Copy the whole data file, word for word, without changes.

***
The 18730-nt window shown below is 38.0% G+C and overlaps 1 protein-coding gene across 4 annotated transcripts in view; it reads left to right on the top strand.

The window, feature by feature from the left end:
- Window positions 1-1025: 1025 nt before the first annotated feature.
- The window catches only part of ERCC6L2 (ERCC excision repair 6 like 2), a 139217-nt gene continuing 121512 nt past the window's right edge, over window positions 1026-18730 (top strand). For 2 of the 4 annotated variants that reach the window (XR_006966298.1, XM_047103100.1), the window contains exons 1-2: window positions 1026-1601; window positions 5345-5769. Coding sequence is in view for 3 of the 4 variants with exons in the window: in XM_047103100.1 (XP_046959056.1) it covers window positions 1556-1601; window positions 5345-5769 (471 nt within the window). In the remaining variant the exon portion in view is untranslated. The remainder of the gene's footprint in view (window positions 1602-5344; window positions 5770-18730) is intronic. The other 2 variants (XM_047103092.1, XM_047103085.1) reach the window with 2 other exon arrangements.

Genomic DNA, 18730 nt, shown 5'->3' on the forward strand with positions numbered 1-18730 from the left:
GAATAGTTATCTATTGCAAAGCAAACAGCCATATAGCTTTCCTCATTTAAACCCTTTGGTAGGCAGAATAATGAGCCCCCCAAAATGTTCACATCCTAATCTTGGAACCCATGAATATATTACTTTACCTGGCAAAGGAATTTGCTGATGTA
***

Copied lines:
The 18730-nt window shown below is 38.0% G+C and overlaps 1 protein-coding gene across 4 annotated transcripts in view; it reads left to right on the top strand.

The window, feature by feature from the left end:
- Window positions 1-1025: 1025 nt before the first annotated feature.
- The window catches only part of ERCC6L2 (ERCC excision repair 6 like 2), a 139217-nt gene continuing 121512 nt past the window's right edge, over window positions 1026-18730 (top strand). For 2 of the 4 annotated variants that reach the window (XR_006966298.1, XM_047103100.1), the window contains exons 1-2: window positions 1026-1601; window positions 5345-5769. Coding sequence is in view for 3 of the 4 variants with exons in the window: in XM_047103100.1 (XP_046959056.1) it covers window positions 1556-1601; window positions 5345-5769 (471 nt within the window). In the remaining variant the exon portion in view is untranslated. The remainder of the gene's footprint in view (window positions 1602-5344; window positions 5770-18730) is intronic. The other 2 variants (XM_047103092.1, XM_047103085.1) reach the window with 2 other exon arrangements.

Genomic DNA, 18730 nt, shown 5'->3' on the forward strand with positions numbered 1-18730 from the left:
GAATAGTTATCTATTGCAAAGCAAACAGCCATATAGCTTTCCTCATTTAAACCCTTTGGTAGGCAGAATAATGAGCCCCCCAAAATGTTCACATCCTAATCTTGGAACCCATGAATATATTACTTTACCTGGCAAAGGAATTTGCTGATGTA